How To Write Your CV: A 10-Step Guide

Your CV is an overview or summary of your qualifications and life experiences.

It is essentially your personal marketing tool to make a good first impression on your potential employer. Because employers may receive hundreds of CVs a day, it is all the more essential to ensure that your CV stands out from the rest.

Some Dos and Don’ts for Writing a CV


  • Ensure your CV is updated and the facts are correct
  • Use bulleted lists
  • Use wide-spaced margins and clear fonts
  • Keep your CV within two pages


  • Allow spelling or grammatical errors
  • Write in lengthy paragraphs
  • Send in handwritten CVs (unless explicitly asked to)
  • Use inferior quality paper

 Covering All Bases

Here is a 10-step guide on how to write a proper CV:

  1. Write your name at the top of each page in bold font so it is easily recognisable.
  2. Write your full name and correspondence address so that the potential employers will know how to address you. 
  3. Include other important contact information so that you can be easily reachable. Ensure that the phone numbers are correct as employers tend to call instead of email to make interview appointments.
  4. Your education and qualifications should come next. Always start with the highest qualification obtained and work your way backwards. It is also good to include your secondary school results if you are a fresh graduate.
  5. Be sure to include any academic achievements in your CV. They serve as reinforcements of your aptitude and ability.
  6. Emphasise the most valuable skills for the job you’re applying for. Use tables and rating scales for things like computer skills and language literacy. 
  7. Detail your work experience. Again, start with the most recent and then work your way backwards chronologically. Emphasise the achievements in addition to listing the tasks you were involved in. This improves your employability.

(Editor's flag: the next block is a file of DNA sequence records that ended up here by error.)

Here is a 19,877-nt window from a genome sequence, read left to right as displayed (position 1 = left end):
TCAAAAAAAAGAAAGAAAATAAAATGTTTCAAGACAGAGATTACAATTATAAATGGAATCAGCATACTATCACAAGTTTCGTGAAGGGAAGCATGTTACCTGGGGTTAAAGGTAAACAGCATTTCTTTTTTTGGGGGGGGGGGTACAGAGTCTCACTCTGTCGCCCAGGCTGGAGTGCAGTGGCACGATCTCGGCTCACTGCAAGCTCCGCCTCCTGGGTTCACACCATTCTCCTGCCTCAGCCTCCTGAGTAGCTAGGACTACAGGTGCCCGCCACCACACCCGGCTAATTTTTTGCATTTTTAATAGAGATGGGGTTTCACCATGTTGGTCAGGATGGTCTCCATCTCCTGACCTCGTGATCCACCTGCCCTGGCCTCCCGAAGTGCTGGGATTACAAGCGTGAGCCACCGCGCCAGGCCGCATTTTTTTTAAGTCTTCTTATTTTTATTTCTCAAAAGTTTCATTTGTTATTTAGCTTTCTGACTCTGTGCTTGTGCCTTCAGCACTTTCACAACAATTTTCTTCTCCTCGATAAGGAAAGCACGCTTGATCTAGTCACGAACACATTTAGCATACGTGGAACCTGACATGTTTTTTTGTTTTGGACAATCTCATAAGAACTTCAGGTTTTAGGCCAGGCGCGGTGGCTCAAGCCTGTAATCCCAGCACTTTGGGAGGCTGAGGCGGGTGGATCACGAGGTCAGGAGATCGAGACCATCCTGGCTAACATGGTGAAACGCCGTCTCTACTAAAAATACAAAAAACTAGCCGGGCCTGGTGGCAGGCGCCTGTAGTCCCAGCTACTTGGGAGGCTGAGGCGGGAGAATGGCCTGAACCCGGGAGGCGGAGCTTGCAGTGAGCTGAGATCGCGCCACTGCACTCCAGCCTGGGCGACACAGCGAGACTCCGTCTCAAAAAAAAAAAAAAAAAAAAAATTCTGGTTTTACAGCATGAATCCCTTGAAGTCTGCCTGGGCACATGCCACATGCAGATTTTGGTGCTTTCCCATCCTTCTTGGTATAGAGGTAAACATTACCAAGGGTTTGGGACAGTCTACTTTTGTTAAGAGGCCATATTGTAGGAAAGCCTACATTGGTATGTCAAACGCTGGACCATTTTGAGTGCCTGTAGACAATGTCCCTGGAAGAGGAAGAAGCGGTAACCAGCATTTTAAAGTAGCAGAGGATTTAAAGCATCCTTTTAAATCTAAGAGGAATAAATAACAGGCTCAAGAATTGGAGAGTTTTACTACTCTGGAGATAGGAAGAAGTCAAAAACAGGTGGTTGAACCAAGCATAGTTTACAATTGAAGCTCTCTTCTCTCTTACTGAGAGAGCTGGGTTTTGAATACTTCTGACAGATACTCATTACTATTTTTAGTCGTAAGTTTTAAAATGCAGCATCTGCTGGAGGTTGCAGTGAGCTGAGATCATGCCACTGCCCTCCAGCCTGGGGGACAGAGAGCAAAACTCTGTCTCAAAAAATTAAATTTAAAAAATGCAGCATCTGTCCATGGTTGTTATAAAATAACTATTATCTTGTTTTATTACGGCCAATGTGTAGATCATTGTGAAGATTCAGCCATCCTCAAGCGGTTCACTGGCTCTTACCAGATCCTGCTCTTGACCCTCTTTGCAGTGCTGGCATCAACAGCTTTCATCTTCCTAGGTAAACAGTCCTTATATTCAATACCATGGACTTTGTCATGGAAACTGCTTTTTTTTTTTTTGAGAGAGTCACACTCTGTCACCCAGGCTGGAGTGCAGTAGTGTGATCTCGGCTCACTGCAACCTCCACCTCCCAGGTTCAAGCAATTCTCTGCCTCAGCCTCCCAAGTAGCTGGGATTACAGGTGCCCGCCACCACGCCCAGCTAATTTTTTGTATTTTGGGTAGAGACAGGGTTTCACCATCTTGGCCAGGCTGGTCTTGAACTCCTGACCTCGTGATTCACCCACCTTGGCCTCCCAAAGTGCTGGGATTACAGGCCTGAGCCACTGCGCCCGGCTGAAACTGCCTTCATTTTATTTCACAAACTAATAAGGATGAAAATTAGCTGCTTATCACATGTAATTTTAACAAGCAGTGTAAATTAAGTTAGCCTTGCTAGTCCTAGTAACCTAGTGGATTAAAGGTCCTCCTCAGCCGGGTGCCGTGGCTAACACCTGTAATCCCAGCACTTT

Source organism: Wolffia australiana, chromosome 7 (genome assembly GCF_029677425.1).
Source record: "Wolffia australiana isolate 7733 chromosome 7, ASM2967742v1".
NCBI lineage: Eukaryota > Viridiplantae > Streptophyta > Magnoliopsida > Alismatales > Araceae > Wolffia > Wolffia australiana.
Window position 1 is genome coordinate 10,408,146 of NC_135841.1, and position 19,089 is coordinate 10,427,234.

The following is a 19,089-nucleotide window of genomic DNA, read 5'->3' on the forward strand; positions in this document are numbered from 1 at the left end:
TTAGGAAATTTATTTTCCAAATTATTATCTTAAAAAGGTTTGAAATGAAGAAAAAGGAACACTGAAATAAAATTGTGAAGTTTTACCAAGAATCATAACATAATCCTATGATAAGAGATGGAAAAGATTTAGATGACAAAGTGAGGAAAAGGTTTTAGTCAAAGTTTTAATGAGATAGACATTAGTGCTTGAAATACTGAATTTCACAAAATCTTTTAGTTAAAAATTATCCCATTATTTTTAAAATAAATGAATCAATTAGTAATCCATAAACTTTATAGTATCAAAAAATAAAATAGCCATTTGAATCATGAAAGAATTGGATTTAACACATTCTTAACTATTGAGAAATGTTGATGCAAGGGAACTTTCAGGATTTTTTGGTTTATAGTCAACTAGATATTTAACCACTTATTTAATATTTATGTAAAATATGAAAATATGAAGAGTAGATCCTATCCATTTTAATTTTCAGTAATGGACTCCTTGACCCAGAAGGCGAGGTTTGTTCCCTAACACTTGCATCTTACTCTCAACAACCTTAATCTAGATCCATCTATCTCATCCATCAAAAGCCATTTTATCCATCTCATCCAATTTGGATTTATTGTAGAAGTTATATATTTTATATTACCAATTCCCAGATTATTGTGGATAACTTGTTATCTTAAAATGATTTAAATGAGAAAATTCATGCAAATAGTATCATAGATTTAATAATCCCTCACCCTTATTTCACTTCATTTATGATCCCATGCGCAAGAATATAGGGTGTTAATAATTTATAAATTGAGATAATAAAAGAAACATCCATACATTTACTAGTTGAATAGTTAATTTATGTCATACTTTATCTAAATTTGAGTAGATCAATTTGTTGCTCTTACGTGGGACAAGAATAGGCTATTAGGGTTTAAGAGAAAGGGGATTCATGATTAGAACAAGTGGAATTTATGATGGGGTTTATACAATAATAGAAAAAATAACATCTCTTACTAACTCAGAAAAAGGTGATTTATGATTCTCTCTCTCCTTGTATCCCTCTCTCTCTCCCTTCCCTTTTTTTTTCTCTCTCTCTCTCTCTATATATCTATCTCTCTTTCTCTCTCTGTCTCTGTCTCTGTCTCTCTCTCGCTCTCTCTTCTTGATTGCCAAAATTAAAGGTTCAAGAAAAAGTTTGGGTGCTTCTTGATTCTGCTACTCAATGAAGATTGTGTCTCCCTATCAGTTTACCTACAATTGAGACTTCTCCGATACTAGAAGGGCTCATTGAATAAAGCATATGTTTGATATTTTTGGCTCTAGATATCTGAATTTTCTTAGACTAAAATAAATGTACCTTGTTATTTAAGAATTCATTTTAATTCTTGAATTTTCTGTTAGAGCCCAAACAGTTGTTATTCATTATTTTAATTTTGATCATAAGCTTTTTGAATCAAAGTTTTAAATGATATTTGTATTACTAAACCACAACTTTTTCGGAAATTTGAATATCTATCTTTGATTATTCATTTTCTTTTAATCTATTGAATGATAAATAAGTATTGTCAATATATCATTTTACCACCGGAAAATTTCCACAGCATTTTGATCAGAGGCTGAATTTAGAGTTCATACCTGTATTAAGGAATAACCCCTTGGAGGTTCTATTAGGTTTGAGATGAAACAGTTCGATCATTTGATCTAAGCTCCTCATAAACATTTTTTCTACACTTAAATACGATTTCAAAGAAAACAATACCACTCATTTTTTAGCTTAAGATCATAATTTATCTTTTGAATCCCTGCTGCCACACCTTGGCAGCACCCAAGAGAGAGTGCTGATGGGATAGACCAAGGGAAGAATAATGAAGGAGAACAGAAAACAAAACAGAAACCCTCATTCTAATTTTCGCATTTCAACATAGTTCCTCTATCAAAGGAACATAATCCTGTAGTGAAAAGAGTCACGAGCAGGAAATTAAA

8. List down all notable interests and activities, especially those that you are passionate about. Highlight any leadership roles you have previously held. 
  9. It is also good to add any additional skills which are not directly related to the job requirements, but are just as important, such as language proficiency and type of driving licence. 
  10. Ideally, you should have one work-related referee and one academic referee. However, ensure that you have their permission to include them as your referees and that you are on the lookout for a job so you don’t spring any surprises on them. 

A well written CV and covering letter that addresses every point made in the job advertisement or position description is what you should strive for if you’re serious about a getting the job that you want. 


  • Arrange your details in reverse chronological order, ie list the most recent (usually the highest) qualifications or work experience first and work your way backwards
  • Use bulleted lists rather than paragraphs so that employers can quickly see your relevant qualifications
  • Ask a friend to go through your CV to ensure there are no mistakes in spelling, grammar, choice of words or punctuation
  • Check and double-check your details one last time before you submit it.